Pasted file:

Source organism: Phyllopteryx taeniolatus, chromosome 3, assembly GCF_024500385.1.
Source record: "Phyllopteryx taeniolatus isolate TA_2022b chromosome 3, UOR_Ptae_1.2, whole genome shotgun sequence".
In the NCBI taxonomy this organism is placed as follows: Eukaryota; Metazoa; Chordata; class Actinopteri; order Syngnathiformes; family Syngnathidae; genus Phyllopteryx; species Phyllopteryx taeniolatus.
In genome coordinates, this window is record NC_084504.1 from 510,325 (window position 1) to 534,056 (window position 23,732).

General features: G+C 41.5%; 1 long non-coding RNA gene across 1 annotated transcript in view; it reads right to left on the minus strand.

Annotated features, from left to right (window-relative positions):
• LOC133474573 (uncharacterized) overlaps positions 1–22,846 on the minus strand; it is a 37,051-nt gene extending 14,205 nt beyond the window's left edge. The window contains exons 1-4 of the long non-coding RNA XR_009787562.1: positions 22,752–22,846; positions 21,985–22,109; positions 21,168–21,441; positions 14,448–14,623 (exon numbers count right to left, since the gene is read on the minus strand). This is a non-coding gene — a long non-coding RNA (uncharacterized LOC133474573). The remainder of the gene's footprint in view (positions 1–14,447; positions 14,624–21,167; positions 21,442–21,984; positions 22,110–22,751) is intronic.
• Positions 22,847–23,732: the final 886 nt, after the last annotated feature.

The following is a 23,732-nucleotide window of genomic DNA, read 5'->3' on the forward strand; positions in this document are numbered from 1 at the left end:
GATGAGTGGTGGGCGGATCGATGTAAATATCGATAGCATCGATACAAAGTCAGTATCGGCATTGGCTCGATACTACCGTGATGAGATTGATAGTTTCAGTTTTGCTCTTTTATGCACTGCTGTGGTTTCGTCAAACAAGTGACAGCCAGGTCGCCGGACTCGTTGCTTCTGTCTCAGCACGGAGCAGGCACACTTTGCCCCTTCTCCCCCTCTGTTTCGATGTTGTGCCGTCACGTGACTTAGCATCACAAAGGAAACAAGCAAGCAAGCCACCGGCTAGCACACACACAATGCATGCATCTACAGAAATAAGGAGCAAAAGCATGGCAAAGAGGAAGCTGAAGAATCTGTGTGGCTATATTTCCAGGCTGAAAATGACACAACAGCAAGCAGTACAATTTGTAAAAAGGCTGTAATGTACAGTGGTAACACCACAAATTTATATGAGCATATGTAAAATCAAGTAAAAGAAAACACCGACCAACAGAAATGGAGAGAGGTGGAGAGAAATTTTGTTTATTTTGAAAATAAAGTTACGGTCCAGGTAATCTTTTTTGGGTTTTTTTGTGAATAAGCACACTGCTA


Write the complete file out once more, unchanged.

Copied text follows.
Source organism: Phyllopteryx taeniolatus, chromosome 3, assembly GCF_024500385.1.
Source record: "Phyllopteryx taeniolatus isolate TA_2022b chromosome 3, UOR_Ptae_1.2, whole genome shotgun sequence".
In the NCBI taxonomy this organism is placed as follows: Eukaryota; Metazoa; Chordata; class Actinopteri; order Syngnathiformes; family Syngnathidae; genus Phyllopteryx; species Phyllopteryx taeniolatus.
In genome coordinates, this window is record NC_084504.1 from 510,325 (window position 1) to 534,056 (window position 23,732).

General features: G+C 41.5%; 1 long non-coding RNA gene across 1 annotated transcript in view; it reads right to left on the minus strand.

Annotated features, from left to right (window-relative positions):
• LOC133474573 (uncharacterized) overlaps positions 1–22,846 on the minus strand; it is a 37,051-nt gene extending 14,205 nt beyond the window's left edge. The window contains exons 1-4 of the long non-coding RNA XR_009787562.1: positions 22,752–22,846; positions 21,985–22,109; positions 21,168–21,441; positions 14,448–14,623 (exon numbers count right to left, since the gene is read on the minus strand). This is a non-coding gene — a long non-coding RNA (uncharacterized LOC133474573). The remainder of the gene's footprint in view (positions 1–14,447; positions 14,624–21,167; positions 21,442–21,984; positions 22,110–22,751) is intronic.
• Positions 22,847–23,732: the final 886 nt, after the last annotated feature.

The following is a 23,732-nucleotide window of genomic DNA, read 5'->3' on the forward strand; positions in this document are numbered from 1 at the left end:
GATGAGTGGTGGGCGGATCGATGTAAATATCGATAGCATCGATACAAAGTCAGTATCGGCATTGGCTCGATACTACCGTGATGAGATTGATAGTTTCAGTTTTGCTCTTTTATGCACTGCTGTGGTTTCGTCAAACAAGTGACAGCCAGGTCGCCGGACTCGTTGCTTCTGTCTCAGCACGGAGCAGGCACACTTTGCCCCTTCTCCCCCTCTGTTTCGATGTTGTGCCGTCACGTGACTTAGCATCACAAAGGAAACAAGCAAGCAAGCCACCGGCTAGCACACACACAATGCATGCATCTACAGAAATAAGGAGCAAAAGCATGGCAAAGAGGAAGCTGAAGAATCTGTGTGGCTATATTTCCAGGCTGAAAATGACACAACAGCAAGCAGTACAATTTGTAAAAAGGCTGTAATGTACAGTGGTAACACCACAAATTTATATGAGCATATGTAAAATCAAGTAAAAGAAAACACCGACCAACAGAAATGGAGAGAGGTGGAGAGAAATTTTGTTTATTTTGAAAATAAAGTTACGGTCCAGGTAATCTTTTTTGGGTTTTTTTGTGAATAAGCACACTGCTA